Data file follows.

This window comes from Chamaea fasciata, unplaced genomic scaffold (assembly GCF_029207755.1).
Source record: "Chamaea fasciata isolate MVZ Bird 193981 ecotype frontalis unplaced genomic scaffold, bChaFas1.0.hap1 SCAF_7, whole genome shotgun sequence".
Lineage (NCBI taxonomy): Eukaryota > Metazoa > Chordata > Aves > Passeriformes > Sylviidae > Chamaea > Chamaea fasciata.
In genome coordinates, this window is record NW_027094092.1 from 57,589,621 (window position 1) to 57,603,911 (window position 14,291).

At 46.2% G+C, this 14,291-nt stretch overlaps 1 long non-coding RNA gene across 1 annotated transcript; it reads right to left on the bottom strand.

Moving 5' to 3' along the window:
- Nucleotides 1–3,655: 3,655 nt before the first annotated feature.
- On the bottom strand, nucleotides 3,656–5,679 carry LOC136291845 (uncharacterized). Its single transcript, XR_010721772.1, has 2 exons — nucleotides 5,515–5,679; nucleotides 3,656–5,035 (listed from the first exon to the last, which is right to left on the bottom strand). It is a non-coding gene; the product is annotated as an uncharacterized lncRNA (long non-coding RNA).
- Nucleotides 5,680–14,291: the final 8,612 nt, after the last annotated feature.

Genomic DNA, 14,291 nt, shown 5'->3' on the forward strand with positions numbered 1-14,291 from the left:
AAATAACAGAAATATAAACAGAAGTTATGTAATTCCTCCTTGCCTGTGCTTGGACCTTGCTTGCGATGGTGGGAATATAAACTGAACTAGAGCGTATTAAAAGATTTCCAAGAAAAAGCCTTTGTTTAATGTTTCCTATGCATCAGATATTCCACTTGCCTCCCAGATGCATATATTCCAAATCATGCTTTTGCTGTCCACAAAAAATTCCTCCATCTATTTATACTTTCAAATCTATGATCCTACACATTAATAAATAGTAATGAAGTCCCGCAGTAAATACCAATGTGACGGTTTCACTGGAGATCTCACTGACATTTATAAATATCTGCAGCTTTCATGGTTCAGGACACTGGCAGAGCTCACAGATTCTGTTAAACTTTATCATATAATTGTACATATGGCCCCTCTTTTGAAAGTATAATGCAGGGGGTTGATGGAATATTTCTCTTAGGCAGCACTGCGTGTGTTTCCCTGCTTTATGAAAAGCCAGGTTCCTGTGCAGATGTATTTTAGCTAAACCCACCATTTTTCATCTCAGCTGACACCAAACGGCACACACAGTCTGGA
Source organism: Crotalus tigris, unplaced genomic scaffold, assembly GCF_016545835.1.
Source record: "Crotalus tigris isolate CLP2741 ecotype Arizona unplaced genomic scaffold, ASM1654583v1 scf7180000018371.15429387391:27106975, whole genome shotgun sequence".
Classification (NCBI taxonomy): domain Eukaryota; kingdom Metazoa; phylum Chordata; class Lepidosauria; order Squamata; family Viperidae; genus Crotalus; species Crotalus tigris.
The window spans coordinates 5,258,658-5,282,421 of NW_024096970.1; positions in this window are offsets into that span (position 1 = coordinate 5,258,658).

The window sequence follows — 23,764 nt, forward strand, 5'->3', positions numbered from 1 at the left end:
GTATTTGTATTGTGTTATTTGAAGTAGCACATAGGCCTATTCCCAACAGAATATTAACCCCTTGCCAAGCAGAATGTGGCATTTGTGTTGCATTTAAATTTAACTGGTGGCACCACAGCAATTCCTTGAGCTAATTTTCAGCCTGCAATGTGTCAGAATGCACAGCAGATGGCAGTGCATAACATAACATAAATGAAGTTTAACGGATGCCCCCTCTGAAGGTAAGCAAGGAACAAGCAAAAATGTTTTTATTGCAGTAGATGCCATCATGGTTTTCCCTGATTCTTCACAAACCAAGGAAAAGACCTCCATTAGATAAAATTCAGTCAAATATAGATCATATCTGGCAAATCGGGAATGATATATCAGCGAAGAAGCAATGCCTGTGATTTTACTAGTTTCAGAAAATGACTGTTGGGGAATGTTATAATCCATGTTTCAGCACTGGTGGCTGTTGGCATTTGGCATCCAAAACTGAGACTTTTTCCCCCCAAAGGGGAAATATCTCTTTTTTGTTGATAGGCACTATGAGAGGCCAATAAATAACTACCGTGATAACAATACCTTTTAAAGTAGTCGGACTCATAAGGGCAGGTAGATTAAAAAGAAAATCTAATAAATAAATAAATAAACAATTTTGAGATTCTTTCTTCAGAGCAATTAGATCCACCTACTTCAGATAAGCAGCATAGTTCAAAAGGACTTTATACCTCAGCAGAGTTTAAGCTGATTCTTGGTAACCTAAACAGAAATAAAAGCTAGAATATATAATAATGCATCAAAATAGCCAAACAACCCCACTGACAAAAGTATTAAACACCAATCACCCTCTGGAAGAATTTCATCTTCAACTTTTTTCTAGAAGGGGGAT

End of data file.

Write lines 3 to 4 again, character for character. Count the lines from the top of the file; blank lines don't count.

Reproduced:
Lineage (NCBI taxonomy): Eukaryota > Metazoa > Chordata > Aves > Passeriformes > Sylviidae > Chamaea > Chamaea fasciata.
In genome coordinates, this window is record NW_027094092.1 from 57,589,621 (window position 1) to 57,603,911 (window position 14,291).